The origin of today's Siberian Husky can be traced to a nomadic Indian tribe called the Chukchi.
The Chukchi's relied upon their dogs for transportation to hunting grounds-without them they would have died. Only the best in harness and temperament were allowed to breed. In fact, the female dogs were pulled from the team when pregnant to assure the safety of the pups she carried-these dogs were the Chukchi's most valuable possession.
The women of the tribe were in charge of the females and pups, and made the decision as to which would survive. The Chukchi children played a large part in this selection process, as the puppies were placed in bed with them for warmth. During the day, the pups and children were playmates so it is logical to assure that any ill tempered or aggressive pups would be not be tolerated. This ensured the prized quality temperament of dogs allowed to breed.
The Chukchi people were fiercely independent. Not only did they choose to live in one of the most barren and harsh regions of the Arctic, but they did not socialize with other tribes. They did barter with others when necessary for items such as tools, tea, and utensils. These "others" to the south had much larger dogs but could only harness six or eight at a time due to the aggressive nature of their dogs, while the Chukchi could harness a team of fifteen to twenty dogs who pulled in harmony, thanks to their careful breeding practice. The small "Chukchi dogs" became highly sought after due to their reputation as great hard working, well tempered, agreeable dogs.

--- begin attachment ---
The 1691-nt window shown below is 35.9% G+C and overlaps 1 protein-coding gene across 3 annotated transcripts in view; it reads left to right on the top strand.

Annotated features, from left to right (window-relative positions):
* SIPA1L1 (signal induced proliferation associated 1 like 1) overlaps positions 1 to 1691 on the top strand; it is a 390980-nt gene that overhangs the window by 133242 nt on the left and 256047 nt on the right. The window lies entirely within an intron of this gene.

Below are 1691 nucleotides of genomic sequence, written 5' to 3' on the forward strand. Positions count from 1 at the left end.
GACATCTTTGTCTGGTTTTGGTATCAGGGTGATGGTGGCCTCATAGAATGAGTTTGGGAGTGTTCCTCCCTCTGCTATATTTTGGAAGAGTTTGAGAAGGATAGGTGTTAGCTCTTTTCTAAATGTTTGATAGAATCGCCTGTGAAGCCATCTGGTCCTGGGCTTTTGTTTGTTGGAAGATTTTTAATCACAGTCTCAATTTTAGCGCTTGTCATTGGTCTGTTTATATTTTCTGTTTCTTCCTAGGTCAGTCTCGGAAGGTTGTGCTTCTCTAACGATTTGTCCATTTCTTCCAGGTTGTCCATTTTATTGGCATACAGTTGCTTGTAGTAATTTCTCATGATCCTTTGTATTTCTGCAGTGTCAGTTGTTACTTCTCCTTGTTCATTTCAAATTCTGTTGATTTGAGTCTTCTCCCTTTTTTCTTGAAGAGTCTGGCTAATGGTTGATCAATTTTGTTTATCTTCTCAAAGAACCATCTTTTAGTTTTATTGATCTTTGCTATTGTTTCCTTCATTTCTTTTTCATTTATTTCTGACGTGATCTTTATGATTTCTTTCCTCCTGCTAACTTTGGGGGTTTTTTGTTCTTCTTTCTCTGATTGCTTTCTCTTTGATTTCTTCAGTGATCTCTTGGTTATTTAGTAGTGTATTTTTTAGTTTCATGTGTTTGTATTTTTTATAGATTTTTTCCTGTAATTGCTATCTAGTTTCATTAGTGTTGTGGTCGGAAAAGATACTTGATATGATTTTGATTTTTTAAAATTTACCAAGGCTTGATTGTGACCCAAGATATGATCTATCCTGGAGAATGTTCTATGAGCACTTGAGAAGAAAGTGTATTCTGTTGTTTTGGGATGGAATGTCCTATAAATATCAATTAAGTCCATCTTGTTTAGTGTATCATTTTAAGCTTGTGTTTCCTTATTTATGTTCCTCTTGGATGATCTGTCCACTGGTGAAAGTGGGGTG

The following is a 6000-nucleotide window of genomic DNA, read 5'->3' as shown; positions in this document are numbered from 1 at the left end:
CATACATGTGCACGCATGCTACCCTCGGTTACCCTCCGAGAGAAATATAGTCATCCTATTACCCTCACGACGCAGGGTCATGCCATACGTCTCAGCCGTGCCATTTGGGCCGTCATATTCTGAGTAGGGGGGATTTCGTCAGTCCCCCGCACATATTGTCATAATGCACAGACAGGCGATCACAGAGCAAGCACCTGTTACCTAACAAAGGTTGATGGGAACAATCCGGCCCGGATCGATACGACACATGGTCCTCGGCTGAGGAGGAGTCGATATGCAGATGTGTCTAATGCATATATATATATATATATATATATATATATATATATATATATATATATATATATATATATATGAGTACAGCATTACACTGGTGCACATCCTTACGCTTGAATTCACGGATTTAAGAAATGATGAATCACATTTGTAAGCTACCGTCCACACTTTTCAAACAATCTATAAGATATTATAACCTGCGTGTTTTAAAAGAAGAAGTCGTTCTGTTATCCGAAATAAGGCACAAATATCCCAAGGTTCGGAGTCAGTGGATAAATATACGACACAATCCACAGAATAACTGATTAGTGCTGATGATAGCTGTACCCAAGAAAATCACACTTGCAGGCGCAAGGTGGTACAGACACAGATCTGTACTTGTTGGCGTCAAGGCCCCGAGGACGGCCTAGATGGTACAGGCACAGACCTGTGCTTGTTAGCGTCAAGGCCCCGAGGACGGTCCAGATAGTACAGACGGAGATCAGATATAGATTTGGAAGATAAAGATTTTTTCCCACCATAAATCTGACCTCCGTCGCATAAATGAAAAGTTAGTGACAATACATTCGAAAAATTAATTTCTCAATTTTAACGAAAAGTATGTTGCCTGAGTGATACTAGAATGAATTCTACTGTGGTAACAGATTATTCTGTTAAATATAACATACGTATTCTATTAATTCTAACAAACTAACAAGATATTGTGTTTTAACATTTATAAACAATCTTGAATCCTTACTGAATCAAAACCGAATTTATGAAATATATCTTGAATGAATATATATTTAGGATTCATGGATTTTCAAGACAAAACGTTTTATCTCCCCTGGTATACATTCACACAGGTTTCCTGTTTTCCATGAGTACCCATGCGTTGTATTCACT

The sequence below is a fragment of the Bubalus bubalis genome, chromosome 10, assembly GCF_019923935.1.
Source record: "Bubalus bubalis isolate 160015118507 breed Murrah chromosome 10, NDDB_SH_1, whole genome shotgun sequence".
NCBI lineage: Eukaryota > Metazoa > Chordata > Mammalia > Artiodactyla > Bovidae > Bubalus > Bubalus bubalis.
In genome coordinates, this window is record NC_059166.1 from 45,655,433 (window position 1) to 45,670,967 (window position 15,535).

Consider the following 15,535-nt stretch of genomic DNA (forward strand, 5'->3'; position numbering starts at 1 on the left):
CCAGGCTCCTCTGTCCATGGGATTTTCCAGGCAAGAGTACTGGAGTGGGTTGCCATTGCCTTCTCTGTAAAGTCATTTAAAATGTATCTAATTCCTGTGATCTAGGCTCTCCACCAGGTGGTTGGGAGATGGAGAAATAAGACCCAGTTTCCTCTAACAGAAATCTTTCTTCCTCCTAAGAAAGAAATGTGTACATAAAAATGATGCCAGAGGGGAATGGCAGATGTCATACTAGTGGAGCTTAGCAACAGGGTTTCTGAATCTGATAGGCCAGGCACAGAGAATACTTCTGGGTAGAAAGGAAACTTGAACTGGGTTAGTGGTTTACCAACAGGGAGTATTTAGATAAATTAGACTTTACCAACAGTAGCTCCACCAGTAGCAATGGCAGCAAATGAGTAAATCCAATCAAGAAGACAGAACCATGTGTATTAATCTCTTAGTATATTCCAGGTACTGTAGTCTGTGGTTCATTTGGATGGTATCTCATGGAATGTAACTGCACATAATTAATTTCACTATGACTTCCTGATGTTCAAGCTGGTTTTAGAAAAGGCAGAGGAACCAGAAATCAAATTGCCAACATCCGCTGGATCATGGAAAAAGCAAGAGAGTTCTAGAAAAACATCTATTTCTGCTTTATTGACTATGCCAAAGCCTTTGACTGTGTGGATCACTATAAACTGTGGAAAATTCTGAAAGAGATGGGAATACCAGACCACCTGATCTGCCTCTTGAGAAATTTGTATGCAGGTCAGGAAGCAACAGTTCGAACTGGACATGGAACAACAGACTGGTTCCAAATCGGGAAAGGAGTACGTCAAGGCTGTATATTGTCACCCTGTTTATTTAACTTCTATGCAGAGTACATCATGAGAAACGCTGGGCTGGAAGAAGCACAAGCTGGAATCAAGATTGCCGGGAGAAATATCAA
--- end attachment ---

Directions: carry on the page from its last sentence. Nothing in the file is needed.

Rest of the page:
Legend has it that the way you treat your husky in this life is how YOU will be treated in the afterlife.